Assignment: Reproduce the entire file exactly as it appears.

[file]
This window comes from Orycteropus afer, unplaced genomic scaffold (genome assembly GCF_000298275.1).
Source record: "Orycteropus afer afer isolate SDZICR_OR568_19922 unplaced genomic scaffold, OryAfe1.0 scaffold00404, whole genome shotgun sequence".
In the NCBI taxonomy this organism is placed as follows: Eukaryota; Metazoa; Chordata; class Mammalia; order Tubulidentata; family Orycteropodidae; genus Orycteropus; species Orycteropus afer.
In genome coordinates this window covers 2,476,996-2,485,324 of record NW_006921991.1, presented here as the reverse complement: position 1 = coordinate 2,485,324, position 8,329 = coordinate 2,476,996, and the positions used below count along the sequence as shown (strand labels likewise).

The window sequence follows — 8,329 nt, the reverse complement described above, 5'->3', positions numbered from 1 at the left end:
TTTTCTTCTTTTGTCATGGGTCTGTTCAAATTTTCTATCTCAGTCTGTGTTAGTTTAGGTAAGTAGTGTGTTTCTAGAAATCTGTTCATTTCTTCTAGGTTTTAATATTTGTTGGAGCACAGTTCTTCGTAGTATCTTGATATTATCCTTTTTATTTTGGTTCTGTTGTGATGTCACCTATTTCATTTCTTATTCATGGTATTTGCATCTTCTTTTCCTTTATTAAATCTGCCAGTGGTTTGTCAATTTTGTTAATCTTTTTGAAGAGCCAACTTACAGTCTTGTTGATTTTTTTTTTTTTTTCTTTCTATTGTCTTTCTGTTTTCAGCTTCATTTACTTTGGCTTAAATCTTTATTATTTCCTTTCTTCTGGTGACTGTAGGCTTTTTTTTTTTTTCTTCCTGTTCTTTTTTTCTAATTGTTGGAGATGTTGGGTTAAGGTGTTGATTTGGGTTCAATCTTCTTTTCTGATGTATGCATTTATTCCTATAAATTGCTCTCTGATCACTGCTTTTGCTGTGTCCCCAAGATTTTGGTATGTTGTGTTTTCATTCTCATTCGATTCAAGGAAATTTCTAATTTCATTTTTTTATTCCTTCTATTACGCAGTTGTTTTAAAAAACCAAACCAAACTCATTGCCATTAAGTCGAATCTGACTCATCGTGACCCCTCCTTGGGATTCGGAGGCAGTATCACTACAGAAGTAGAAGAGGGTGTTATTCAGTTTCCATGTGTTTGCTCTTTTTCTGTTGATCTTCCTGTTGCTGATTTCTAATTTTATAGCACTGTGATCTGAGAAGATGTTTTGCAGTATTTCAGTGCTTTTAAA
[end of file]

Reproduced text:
This window comes from Orycteropus afer, unplaced genomic scaffold (genome assembly GCF_000298275.1).
Source record: "Orycteropus afer afer isolate SDZICR_OR568_19922 unplaced genomic scaffold, OryAfe1.0 scaffold00404, whole genome shotgun sequence".
In the NCBI taxonomy this organism is placed as follows: Eukaryota; Metazoa; Chordata; class Mammalia; order Tubulidentata; family Orycteropodidae; genus Orycteropus; species Orycteropus afer.
In genome coordinates this window covers 2,476,996-2,485,324 of record NW_006921991.1, presented here as the reverse complement: position 1 = coordinate 2,485,324, position 8,329 = coordinate 2,476,996, and the positions used below count along the sequence as shown (strand labels likewise).

The window sequence follows — 8,329 nt, the reverse complement described above, 5'->3', positions numbered from 1 at the left end:
TTTTCTTCTTTTGTCATGGGTCTGTTCAAATTTTCTATCTCAGTCTGTGTTAGTTTAGGTAAGTAGTGTGTTTCTAGAAATCTGTTCATTTCTTCTAGGTTTTAATATTTGTTGGAGCACAGTTCTTCGTAGTATCTTGATATTATCCTTTTTATTTTGGTTCTGTTGTGATGTCACCTATTTCATTTCTTATTCATGGTATTTGCATCTTCTTTTCCTTTATTAAATCTGCCAGTGGTTTGTCAATTTTGTTAATCTTTTTGAAGAGCCAACTTACAGTCTTGTTGATTTTTTTTTTTTTTTCTTTCTATTGTCTTTCTGTTTTCAGCTTCATTTACTTTGGCTTAAATCTTTATTATTTCCTTTCTTCTGGTGACTGTAGGCTTTTTTTTTTTTTCTTCCTGTTCTTTTTTTCTAATTGTTGGAGATGTTGGGTTAAGGTGTTGATTTGGGTTCAATCTTCTTTTCTGATGTATGCATTTATTCCTATAAATTGCTCTCTGATCACTGCTTTTGCTGTGTCCCCAAGATTTTGGTATGTTGTGTTTTCATTCTCATTCGATTCAAGGAAATTTCTAATTTCATTTTTTTATTCCTTCTATTACGCAGTTGTTTTAAAAAACCAAACCAAACTCATTGCCATTAAGTCGAATCTGACTCATCGTGACCCCTCCTTGGGATTCGGAGGCAGTATCACTACAGAAGTAGAAGAGGGTGTTATTCAGTTTCCATGTGTTTGCTCTTTTTCTGTTGATCTTCCTGTTGCTGATTTCTAATTTTATAGCACTGTGATCTGAGAAGATGTTTTGCAGTATTTCAGTGCTTTTAAA